Maintaining Old Floors
I have 12-inch-wide heart pine floors in my 1870 farm house in northern Virginia. They are beginning to crack along the tongue and groove joints. In places, the varnish is coming off. I am concerned that the floors are not getting enough moisture. What do I "feed" my old floors to keep them from getting brittle and cracking? I need to re-stain areas and protect the wood but I want the color to be even and for the wood to be protected. Until now I have only used Liquid Gold on the floors.
You may be seeing nothing more than nature at work. Among the many amazing characteristics of wood is its ability to absorb and release moisture. In summer, when the relative humidity tends to be high, wood takes in moisture and expands. In winter, when interior air is very dry, wood shrinks.
Wood scientists have a formula that predicts how much a board will change in width, thickness and length as it goes through this continuous cycle. Without getting bogged down in the math, a 12-inch pine board might change ¼ inch in width with seasonal fluctuations in humidity inside your house.
When wood is restrained from moving naturally, it can crack. Or floor boards can be pressed tightly together to form telltale compression ridges where they meet. Maintaining a steady humidity level inside will help minimize the problem, but you can't really stop the process.
Wood doesn't need feeding
Wood does seem to get brittle over time, but it doesn't get hungry. There is nothing you can apply out of a can that reverses the aging process. Finishes do, however, protect wood from surface wear and grime. And they can slow (but not stop) the exchange of moisture.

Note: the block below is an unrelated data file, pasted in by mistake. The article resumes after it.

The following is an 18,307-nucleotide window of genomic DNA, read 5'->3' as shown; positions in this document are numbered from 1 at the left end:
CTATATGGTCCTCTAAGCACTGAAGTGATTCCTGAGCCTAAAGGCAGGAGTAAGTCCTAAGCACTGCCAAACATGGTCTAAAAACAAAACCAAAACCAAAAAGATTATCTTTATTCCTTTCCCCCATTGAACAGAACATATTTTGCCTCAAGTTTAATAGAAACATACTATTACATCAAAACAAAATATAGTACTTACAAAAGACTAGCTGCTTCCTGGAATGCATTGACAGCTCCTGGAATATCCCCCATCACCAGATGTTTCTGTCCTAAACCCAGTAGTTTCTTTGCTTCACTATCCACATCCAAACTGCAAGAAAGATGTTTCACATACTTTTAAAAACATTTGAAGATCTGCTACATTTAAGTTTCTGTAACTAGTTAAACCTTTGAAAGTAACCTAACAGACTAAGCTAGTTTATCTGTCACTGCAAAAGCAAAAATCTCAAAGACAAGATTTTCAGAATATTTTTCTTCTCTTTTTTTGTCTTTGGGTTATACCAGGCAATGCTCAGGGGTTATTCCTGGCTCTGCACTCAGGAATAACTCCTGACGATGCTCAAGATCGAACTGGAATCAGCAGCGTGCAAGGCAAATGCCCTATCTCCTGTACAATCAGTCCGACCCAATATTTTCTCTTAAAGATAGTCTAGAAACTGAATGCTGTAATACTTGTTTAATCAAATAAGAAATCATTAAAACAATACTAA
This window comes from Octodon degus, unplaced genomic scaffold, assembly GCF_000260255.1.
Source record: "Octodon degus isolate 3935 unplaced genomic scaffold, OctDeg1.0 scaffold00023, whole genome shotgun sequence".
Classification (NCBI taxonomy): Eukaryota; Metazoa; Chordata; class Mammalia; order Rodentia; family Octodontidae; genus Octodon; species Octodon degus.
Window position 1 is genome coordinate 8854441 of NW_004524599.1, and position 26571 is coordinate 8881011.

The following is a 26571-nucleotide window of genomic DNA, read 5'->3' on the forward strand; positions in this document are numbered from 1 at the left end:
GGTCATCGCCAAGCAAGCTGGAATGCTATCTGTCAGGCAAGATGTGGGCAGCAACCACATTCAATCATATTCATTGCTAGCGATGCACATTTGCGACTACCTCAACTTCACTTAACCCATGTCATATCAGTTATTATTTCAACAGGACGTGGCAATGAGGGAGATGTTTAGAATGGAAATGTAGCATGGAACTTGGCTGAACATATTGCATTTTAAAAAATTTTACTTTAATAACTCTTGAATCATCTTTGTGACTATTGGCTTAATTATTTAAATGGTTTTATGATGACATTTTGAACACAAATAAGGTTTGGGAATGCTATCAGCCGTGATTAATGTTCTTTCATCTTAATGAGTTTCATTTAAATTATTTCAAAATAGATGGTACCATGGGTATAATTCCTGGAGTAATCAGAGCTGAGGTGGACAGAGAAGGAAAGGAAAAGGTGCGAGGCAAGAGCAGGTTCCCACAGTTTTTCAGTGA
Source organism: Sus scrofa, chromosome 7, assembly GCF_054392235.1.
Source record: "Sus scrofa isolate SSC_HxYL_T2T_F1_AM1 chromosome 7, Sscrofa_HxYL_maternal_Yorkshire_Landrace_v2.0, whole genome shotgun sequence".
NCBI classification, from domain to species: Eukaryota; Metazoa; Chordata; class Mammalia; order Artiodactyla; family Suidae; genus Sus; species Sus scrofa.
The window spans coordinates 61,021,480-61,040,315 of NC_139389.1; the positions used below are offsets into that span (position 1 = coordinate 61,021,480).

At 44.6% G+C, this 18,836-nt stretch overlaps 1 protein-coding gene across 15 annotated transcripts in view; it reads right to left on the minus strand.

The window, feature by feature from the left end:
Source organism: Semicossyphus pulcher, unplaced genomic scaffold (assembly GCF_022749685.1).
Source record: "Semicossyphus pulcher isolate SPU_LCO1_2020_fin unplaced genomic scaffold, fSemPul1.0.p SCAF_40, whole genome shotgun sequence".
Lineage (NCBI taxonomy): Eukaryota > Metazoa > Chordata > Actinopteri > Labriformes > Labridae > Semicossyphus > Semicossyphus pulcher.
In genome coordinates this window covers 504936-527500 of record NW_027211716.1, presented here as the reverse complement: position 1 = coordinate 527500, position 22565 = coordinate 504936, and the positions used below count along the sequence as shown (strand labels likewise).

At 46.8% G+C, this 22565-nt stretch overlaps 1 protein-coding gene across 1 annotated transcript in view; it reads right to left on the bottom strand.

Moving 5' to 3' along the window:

Scott's Liquid Gold is an organic oil with no waxes or silicones. Oil finishes impart a warm glow to wood. In general, though, they don't offer as much protection as film-forming finishes like varnish or polyurethane. And they are not especially effective moisture barriers.
After years of foot traffic, to say nothing of frisky house pets, a floor's finish is bound to show signs of age. If you catch it soon enough, you can repair small areas without tackling the whole room--but it's very difficult to stain some areas and not others and end up with even color. It's probably going to look blotchy.
It may be time to think about hiring a professional floor finisher to sand down the floor and apply several coats of top-quality floor finish. You'll end up with a floor of uniform color and a brand new layer of protection. Although you can stain wood to just about any color you want, it would be hard to top the natural color of pine flooring from the 1870s. I'd leave that alone.
Get used to the cracks
As to the cracks that are showing up on some of the floor boards, consider them part of the character of your house. Unless there are obvious structural problems that are causing the floor to buckle, minor splits and cracks in the flooring are something you should expect. Enjoy them: they're part of the reason we like old houses.
A new condo probably has a near perfect floor. But none of the soul of your 1870s farm house.
An accomplished woodworker and carpenter, Scott Gibson is the former editor of Fine Woodworking magazine, and a former editor at Today's Homeowner and Fine Homebuilding magazines. He also is former managing editor of the Kennebec Journal, a daily newspaper in Maine.